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MIKINI MECH
01-06-2012, 06:01 PM
2012 Pricing, Ordering process and -L specifications for reference.

MIKINI MECHATRONICS CNC MACHINING CENTERS - WWW.MIKINIMECH.COM (http://www.mikinimech.com)

Mikini Mechatronics, LLC

allenj20
01-15-2012, 11:57 PM
So is this DC Servo a new Spindle motor with an encoder? Or are you calling the BLDC without an encoder a servo?

I ask because a servo motor means something pretty specific I.E. a motor with accurate positioning capability and feedback. And in industrial terms usually refers to an AC or DC motor with encoder feedback

MIKINI MECH
01-16-2012, 11:05 AM
Great question.

Our standard spindle drives are BLDC Servo drives.

There are non-servo BLDC drives as well (also referred to as sensor-less), but we have never utilized this technology due to issues with dynamic load response which makes it non-applicable for a machine drive in this application.

You are correct in your assumption that "servo" has a specific definition, which, in plain language refers to control of a system using feedback. This is also sometimes referred to as "closed-loop" control. There are a huge number of good papers on the topic if you spend some time on researching the definition of servo.

You are also correct that a servo drive can utilize any drive technology that allows modulation of input (variable power input) and detection of result/response (monitored output), including AC, DC, hydraulic, pneumatic, etc, and nearly any variation within the systems. It can also be applied to rotary or linear applications. For reference, note that cruise control on a vehicle is an application of servo technology.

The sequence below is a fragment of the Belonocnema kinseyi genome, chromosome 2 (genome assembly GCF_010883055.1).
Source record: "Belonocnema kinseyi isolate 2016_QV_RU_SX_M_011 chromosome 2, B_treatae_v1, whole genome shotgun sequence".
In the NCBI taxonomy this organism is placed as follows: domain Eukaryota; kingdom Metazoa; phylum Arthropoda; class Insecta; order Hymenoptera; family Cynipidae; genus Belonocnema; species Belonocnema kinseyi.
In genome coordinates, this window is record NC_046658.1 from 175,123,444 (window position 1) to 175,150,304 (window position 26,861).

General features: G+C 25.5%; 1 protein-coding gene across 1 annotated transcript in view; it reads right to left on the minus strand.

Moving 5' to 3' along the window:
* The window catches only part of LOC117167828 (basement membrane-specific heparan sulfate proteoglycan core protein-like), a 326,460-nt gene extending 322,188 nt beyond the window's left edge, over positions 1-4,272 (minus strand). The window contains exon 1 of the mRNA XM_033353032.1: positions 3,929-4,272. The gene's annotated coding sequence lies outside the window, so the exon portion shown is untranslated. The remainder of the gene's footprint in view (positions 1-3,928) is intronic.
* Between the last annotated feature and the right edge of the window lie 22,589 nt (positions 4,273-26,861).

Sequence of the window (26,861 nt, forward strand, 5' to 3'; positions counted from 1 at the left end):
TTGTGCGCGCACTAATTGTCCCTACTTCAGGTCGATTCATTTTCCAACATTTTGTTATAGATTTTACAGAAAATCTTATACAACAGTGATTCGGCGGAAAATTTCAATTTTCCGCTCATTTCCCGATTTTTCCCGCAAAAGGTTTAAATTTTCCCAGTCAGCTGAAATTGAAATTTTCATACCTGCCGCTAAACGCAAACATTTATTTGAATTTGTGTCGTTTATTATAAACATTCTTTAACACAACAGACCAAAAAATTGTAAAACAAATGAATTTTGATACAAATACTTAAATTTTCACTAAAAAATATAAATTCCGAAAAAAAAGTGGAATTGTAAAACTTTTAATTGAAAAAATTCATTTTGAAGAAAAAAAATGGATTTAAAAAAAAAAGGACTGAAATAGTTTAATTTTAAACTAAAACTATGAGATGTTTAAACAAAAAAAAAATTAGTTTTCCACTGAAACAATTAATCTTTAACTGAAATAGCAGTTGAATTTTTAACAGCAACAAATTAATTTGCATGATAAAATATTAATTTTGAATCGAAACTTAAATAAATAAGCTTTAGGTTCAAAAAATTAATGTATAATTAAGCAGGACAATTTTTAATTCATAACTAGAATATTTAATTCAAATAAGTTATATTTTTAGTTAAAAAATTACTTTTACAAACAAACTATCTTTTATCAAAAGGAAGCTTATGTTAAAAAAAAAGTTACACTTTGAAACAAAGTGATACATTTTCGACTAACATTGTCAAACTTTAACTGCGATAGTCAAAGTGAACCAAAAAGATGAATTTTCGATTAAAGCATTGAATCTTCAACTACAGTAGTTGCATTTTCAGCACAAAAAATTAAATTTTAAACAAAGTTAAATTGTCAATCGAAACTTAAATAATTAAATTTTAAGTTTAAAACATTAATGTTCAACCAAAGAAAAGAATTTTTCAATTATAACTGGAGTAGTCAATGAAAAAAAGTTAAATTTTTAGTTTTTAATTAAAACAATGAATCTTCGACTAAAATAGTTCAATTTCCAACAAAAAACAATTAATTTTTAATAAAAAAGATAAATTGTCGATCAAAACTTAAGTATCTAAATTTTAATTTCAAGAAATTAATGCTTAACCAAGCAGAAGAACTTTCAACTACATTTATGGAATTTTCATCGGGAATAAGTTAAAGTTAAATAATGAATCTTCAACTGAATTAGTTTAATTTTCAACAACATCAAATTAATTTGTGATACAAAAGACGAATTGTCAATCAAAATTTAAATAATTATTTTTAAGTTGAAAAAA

Although all drive technologies we're referring to here could be servo driven, the reverse is not true, some cannot be operated totally open loop. This is the case with a brush-less technology. Since there's no physical connection inside the motor, the drive needs to know when and where to apply power, or it can't operate. This has to be done by sensor (servo) or "guessing" (sensor-less). The "guessing" is what leads to poor performance referenced above for non servo BLDC drives that we don't use.

You'll note that our standard spindle motors have 2 cables - one for power, the other for feedback. Our V2 drives also readout spindle position via a set of LED's on the drive itself. We utilize Nema 48 BLDC servo driven motors that are custom wound for the application.

This is also what allows our standard systems to achieve accurate RPM under load, which an "open-loop" drive cannot (such as our high speed system). We have published load response graphs that document this effect.

Hope that helps, feel free to be in touch if you have any other questions.

Mikini Mechatronics, LLC



So is this DC Servo a new Spindle motor with an encoder? Or are you calling the BLDC without an encoder a servo?

I ask because a servo motor means something pretty specific I.E. a motor with accurate positioning capability and feedback. And in industrial terms usually refers to an AC or DC motor with encoder feedback